GUEST REVIEW by Sir Nicholas Bayne

(Manas Publications: New Delhi, 2015). 371 pp. incl. index. ISBN 978-81-7409-511-6 (paperback).[ buy this book ]

‘A diplomatist’s glory is the most ephemeral of all forms of that transient reward’, wrote Lord Salisbury. Kishan Rana has proved him wrong conclusively over the last twenty years, with eleven books, over 100 articles and courses in diplomatic practice that began in India and have spread to more than twenty countries. Thousands of students and others interested in diplomacy are in his debt, myself among them, as he has lectured for me at the LSE and contributed chapters for three editions of a book. His aim in these long-awaited memoirs is ‘to link [his] experiences with concepts and ideas that may interest professional diplomats and others’. The book therefore forms the prequel to the activity of the last two decades. It reveals the source of the energy and the wisdom that have driven his creativity. He starts with his final post as Ambassador to Germany, since this stimulated many ideas developed in his later work, but I prefer to analyse his career in sequence.

He began inauspiciously. For thirteen years he was a China specialist, including two postings in Beijing. The Indian mission was the best informed of any, but there was no India-China dialogue of any kind. Back in Delhi he advocated reconciliation, but this was blocked higher up. The lasting benefits of this time came from a side posting to Geneva. His newly-married wife Mimi accompanied him (his children were born there) and became a vital support thereafter. A Quaker seminar on improving foreign ministry performance planted the seeds that have since yielded so rich a harvest.

His luck turned when he was named ambassador to Algeria, the first of six head of mission posts. In each of them he showed a genius for seizing the opportunities offered. Algeria was barely known to India then, but it was growing rich from oil revenues. Kishan Rana saw how Indian state-owned firms could interact with their Algerian counterparts, in ways western firms could not, and brought many projects to fruition. He took full advantage of the chance to bring Indian doctors to the country, to everyone’s advantage. A short spell in Prague was less rewarding. Czech and Indian state firms were locked in a cosy embrace, where neither side wanted to innovate. Cultural links provided better openings.

The pattern was broken when, mysteriously, he was called back to serve in Prime Minister Indira Gandhi’s office, only to be dismissed equally mysteriously a year later. His long chapter gives a vivid picture of Indira Gandhi at the height of her powers. But he had little chance to make his own mark and was cut off from his parent ministry. After a brief spell in charge of personnel (where he blamed himself for not doing enough) he returned to his field of real mastery, as head of post in Nairobi, San Francisco, Mauritius and finally Germany.

Kishan Rana perceived that getting close to President Moi was key to success in Kenya and secured regular meetings with him. He intercepted the head of India’s small industries corporation passing through Nairobi and got the Kenyans interested, including Moi himself. Moi was reluctant to let him depart for his next post in San Francisco. But he was reconciled after Rana explained it was for his children’s education and commended this publicly. Once arrived in the US, Rana at once overhauled the consular services offered. He mobilised the Indian-Americans working in IT to promote ‘Software India’, the first campaign of its kind, leading to valuable US investment. Going reluctantly to Mauritius, he found it an absorbing posting. He got close to Prime Minister Jugnauth, avoided political pitfalls and laid the foundations for India to become Mauritius’ largest trading partner.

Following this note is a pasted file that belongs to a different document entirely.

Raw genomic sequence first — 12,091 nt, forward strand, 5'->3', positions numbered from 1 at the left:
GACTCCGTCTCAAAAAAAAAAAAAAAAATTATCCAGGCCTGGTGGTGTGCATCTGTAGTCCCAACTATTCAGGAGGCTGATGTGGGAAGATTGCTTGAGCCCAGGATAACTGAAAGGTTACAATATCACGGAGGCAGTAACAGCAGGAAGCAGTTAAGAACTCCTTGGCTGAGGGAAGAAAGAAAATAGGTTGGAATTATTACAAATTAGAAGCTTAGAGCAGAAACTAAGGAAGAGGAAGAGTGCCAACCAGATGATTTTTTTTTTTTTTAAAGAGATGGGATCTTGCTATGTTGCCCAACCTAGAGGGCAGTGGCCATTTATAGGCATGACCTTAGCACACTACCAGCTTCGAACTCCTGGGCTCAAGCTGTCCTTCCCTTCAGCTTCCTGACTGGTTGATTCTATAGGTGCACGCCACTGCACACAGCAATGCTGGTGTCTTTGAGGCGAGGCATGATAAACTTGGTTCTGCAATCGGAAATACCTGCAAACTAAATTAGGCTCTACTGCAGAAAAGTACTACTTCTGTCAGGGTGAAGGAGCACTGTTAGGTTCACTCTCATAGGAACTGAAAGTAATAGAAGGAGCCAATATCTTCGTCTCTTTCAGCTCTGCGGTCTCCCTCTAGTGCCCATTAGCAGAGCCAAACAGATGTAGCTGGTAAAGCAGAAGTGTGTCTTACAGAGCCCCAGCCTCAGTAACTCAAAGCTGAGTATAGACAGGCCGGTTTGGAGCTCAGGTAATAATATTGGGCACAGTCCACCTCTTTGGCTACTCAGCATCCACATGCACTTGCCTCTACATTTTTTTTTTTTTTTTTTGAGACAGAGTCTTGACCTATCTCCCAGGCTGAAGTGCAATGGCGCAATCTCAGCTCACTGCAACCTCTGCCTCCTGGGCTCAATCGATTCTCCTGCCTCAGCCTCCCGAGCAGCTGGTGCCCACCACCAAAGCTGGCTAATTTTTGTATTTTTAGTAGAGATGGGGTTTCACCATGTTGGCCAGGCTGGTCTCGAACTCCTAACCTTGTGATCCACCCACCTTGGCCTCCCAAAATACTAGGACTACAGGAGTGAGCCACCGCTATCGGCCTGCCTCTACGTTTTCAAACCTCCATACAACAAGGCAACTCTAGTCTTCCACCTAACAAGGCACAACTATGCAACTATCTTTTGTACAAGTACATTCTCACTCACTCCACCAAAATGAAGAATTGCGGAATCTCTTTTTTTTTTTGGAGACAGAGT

On a visit to Mauritius, Prime Minister Naramsimha Rao appointed him to Bonn just as India’s economic reforms took effect. Rana was more than ready for them, having complained that Indian state firms behaved like ministries, notoriously ‘among the least efficient organizations known to man’. He was thus well-equipped to mobilise the synergy between newly reforming India and newly reunited Germany. He helped to arouse German industry’s interest in India, intervening at key moments in bilateral summits between Rao and Chancellor Kohl and following up with business leaders. Germany also became India’s strongest backer in the EU, while Indian cultural links made great advances there. Bonn was an outstanding conclusion to his diplomatic career.

Kishan Rana developed to the highest degree the skills required by a bilateral head of mission (though perhaps at the expense of those needed in his home ministry). He both created his own opportunities and seized any unplanned ones that appeared. He had the gift of developing close professional contacts, who often became close personal friends. He was constantly innovative, despite persistent lack of response from New Delhi, which would adopt his ideas years later. For example, he began formulating his own post objectives in the mid-1970s. This was a decade ahead of the British diplomatic service (where my career coincided exactly with his own), while India finally caught up in 2015. He knew the importance of attention to detail, for example in reorganizing the consular operation in San Francisco (I had to do the same ten years later with the passport service in Ottawa). He also knew that not every project worked and was prepared to accept responsibility for failure. Above all, inspired by an initial briefing from Indira Gandhi, he made economic diplomacy his first priority and built up political links on the back of it. All these qualities, as vividly revealed in these memoirs, have given his subsequent work on diplomacy their conviction and their authority.

Guest review, Nicholas Bayne, London School of Economics and Political Science